Furoshiki is a traditional Japanese wrapping cloth which can be used time and time again and in a multitude of different applications.
One of the primary uses for a furoshiki is to wrap gifts in a stylish, sustainable and eco-conscious fashion.
This infographic will show you how to tie a basic box wrap and how to wrap a single bottle. These instructions are included with every furoshiki wrap ordered.
There is an excellent infographic from the Japanese Government at the bottom of the page showing more of the many ways that furoshiki can be used.
Below is a video guide to wrapping with a neat knot technique:
See our video guides to watch more basic wrapping techniques.
For most wrapping, the size of the object should be approximately one-third of the furoshiki’s diagonal line.
The following sizes tend to work well for a range of objects:
- Mini, 30-35 cm side/42-50cm diagonal - e.g. jewellery, jam jar or small candle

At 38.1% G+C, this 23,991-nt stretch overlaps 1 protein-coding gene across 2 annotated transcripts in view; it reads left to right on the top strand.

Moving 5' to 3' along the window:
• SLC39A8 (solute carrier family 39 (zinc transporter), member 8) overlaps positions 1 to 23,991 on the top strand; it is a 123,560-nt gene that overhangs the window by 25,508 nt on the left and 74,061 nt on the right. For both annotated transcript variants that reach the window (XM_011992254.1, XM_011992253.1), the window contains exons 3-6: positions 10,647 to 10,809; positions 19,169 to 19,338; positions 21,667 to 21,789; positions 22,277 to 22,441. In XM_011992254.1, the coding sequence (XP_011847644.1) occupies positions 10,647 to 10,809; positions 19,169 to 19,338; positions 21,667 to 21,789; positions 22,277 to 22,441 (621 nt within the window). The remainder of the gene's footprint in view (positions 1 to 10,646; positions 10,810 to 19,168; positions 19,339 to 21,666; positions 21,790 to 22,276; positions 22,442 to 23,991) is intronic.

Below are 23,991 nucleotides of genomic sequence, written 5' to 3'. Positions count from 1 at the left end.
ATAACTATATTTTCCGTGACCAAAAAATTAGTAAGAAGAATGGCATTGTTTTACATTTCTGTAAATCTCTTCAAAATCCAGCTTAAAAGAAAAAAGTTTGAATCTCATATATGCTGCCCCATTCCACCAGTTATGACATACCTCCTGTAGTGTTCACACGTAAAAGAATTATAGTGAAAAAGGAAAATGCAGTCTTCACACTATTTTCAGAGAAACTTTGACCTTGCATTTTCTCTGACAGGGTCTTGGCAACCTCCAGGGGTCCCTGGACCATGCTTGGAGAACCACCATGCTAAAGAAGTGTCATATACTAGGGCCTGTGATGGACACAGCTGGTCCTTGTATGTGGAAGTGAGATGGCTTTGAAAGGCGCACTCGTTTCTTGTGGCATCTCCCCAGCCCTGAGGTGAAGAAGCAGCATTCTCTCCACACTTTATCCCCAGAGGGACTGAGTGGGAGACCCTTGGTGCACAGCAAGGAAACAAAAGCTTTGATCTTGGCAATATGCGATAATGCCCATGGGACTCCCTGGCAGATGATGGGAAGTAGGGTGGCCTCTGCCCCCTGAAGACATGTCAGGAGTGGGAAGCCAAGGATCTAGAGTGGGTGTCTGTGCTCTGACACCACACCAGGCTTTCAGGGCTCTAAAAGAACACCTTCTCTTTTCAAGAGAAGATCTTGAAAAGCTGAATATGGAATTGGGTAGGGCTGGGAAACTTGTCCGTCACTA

- Small, ~45-50 cm side/64-71cm diagonal - e.g. book or DVD's
- Medium, ~70-75 cm side/99-106cm diagonal - e.g. item of clothing, bottle of wine or soft toy
Large, ~90-95 cm side/127-134cm diagonal - e.g. two bottles of wine or a game
It is up to the gift giver whether they would like to give the furoshiki wrap as part of the present or if they would like it to be returned to them. If you would like it returned, a common way to avoid any confusion in the giving process is to pop a line in the gift tag requesting it's return.
If the furoshiki wrap itself becomes part of the gift to the recipient, they can choose whether to use the furoshiki to wrap a gift from themselves in the future, continuing the furoshiki's life delivering presents.
Furoshiki can be used in a variety of different ways other than as gift wrapping, including as a:
- lunchbox wrapper
- reusable shopping bag
- picnic hamper
- tissue box cover
- portable Thermos cover
- household décor
- scarf, belt or bandana
- wrapping clothes when travelling
Furoshiki in Japan
The Japanese government is promoting the use of furoshiki wraps as an environmentally friendly alternative to wrapping paper and shopping bags and has produced the handy infographic below to illustrate some more of the many ways to use the furoshiki wraps:
The infographic can be downloaded as a pdf file here.